Choosing Choice

My latest post for the International Association of Coaching newsletter. It’s been a great discipline this year to fulfill my commitment to write a post each month – two months to go. And maybe I’ll write another post on living with that discipline. This week alone I wrote three guest blog posts for another blog – leading with questions – that I’ve been graciously invited to contribute to by the delightful Bob Tiede. So thankful to develop more of my writing practice. 
How ironic is it that I should have trouble choosing a theme for this article on choice? And yet, I ponder, isn’t that the inherent challenge with any choice?
Either it’s totally unclear what is on offer to choose from OR there are so many options making it difficult to select only one. Making a choice is the same as making a decision to say, do, create or act upon something. So I’m making a choice right now to take action and simply write, which puts another spin on the choice process — sometimes you can move to action without clarifying a decisive choice.

Like Alice in Wonderland faced with the DRINK ME or DON’T DRINK ME choices – where in both cases she didn’t know what the consequences of her choice would be, making any choice becomes a bit of an adventure into the unknown.

In coaching, I’ve noticed that a client will often get stuck in making a choice. Precious coaching time can be consumed with an exploration of all the pros and cons of all the choices that seem to be available. Indeed, a valuable step of the coaching process is often to open up new choices that the client may not previously have considered were available to her. For some clients this is exciting and inspiring, for others it can become overwhelming. Sometimes the easiest way forward is when there are limited options to choose from. Sometimes the getting stuck comes from wanting to explore that myriad of choices in search of the ‘perfect’ option.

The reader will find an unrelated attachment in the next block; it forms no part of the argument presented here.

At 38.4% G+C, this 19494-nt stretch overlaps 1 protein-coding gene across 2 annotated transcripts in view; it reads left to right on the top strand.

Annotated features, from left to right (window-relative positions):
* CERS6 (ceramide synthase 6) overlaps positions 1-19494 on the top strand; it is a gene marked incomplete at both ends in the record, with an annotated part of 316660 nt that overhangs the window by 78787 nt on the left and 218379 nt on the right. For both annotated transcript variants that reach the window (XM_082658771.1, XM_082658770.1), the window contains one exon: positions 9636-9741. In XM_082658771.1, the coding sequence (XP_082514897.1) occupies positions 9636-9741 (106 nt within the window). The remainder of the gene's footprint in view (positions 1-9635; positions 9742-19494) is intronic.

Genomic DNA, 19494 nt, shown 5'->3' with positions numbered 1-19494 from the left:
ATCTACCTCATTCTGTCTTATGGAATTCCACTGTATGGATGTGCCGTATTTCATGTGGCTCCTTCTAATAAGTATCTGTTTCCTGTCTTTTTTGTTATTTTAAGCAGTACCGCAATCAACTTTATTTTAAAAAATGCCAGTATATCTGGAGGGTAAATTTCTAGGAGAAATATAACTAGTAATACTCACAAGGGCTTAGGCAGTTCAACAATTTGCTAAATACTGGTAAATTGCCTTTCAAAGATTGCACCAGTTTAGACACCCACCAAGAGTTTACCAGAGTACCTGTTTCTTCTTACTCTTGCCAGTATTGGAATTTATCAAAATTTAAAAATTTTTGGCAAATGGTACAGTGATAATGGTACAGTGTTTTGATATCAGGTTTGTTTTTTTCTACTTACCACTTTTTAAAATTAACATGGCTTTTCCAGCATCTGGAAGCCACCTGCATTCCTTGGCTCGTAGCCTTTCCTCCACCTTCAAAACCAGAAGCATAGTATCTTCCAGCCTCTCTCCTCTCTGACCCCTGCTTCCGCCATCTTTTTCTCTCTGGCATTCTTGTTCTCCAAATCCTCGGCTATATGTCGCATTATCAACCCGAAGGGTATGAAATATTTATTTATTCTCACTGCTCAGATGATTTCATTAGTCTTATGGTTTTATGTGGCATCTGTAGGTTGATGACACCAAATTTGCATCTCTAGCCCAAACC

My preferred technique with clients is to recommend ‘experimenting’ with the various choices on offer. Like Alice, the option to try something out and see what happens, is where the learning, growth — or even failure — comes from. A potential choice can often be explored within the coaching conversation, yet ultimately, can only be put into practice with courage and sometimes daring experimentation. And of course, there is often the surprise that the imagined dire consequences which were holding a client back from making a choice to take that next step, will often turn out to be replaced by surprisingly successful results and impact.

Of all our coaching masteries, CHOICE, is, I believe the most empowering capacity to build in our clients. The capacity to choose is where true self-power inspires action.

Choice plus action then, brings results.

 

The following two tabs change content below.
Aileen Gibb
My work has taken me around the globe and to conversations with people from many different nationalities, cultures and organisations. Wherever I've gone, the power of real conversation, founded on intentional listening and enlightened questioning, has been welcomed. It’s a core piece of our humanity to create the space for conversations that matter and to build connection and meaning with members of our family, our business and our communities.